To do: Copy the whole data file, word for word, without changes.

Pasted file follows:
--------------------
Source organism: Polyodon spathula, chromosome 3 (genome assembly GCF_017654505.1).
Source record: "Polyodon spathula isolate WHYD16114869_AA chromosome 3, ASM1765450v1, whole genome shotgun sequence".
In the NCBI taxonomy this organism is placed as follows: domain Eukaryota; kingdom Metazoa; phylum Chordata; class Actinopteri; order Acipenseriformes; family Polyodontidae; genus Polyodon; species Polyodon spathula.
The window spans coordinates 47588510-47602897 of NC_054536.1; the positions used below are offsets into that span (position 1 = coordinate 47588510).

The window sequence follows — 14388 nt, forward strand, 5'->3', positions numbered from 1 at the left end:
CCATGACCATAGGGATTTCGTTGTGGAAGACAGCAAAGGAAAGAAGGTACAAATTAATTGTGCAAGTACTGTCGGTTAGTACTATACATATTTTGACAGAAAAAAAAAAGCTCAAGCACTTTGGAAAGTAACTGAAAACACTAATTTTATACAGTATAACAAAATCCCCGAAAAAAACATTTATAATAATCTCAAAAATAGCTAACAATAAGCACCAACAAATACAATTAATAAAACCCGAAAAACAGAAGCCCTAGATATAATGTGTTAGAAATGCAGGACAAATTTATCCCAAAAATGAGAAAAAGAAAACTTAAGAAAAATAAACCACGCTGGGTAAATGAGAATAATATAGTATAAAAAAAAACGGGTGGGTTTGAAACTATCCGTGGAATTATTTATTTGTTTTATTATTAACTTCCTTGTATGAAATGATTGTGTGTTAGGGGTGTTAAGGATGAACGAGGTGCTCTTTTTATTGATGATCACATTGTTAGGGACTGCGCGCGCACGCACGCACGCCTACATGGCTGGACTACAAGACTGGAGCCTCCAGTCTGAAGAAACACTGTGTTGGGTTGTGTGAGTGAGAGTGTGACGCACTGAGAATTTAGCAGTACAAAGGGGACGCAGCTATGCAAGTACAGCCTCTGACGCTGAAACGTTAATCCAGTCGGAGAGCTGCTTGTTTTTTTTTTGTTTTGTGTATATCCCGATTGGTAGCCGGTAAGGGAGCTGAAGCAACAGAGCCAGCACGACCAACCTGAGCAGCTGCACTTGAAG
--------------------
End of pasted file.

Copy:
Source organism: Polyodon spathula, chromosome 3 (genome assembly GCF_017654505.1).
Source record: "Polyodon spathula isolate WHYD16114869_AA chromosome 3, ASM1765450v1, whole genome shotgun sequence".
In the NCBI taxonomy this organism is placed as follows: domain Eukaryota; kingdom Metazoa; phylum Chordata; class Actinopteri; order Acipenseriformes; family Polyodontidae; genus Polyodon; species Polyodon spathula.
The window spans coordinates 47588510-47602897 of NC_054536.1; the positions used below are offsets into that span (position 1 = coordinate 47588510).

The window sequence follows — 14388 nt, forward strand, 5'->3', positions numbered from 1 at the left end:
CCATGACCATAGGGATTTCGTTGTGGAAGACAGCAAAGGAAAGAAGGTACAAATTAATTGTGCAAGTACTGTCGGTTAGTACTATACATATTTTGACAGAAAAAAAAAAGCTCAAGCACTTTGGAAAGTAACTGAAAACACTAATTTTATACAGTATAACAAAATCCCCGAAAAAAACATTTATAATAATCTCAAAAATAGCTAACAATAAGCACCAACAAATACAATTAATAAAACCCGAAAAACAGAAGCCCTAGATATAATGTGTTAGAAATGCAGGACAAATTTATCCCAAAAATGAGAAAAAGAAAACTTAAGAAAAATAAACCACGCTGGGTAAATGAGAATAATATAGTATAAAAAAAAACGGGTGGGTTTGAAACTATCCGTGGAATTATTTATTTGTTTTATTATTAACTTCCTTGTATGAAATGATTGTGTGTTAGGGGTGTTAAGGATGAACGAGGTGCTCTTTTTATTGATGATCACATTGTTAGGGACTGCGCGCGCACGCACGCACGCCTACATGGCTGGACTACAAGACTGGAGCCTCCAGTCTGAAGAAACACTGTGTTGGGTTGTGTGAGTGAGAGTGTGACGCACTGAGAATTTAGCAGTACAAAGGGGACGCAGCTATGCAAGTACAGCCTCTGACGCTGAAACGTTAATCCAGTCGGAGAGCTGCTTGTTTTTTTTTTGTTTTGTGTATATCCCGATTGGTAGCCGGTAAGGGAGCTGAAGCAACAGAGCCAGCACGACCAACCTGAGCAGCTGCACTTGAAG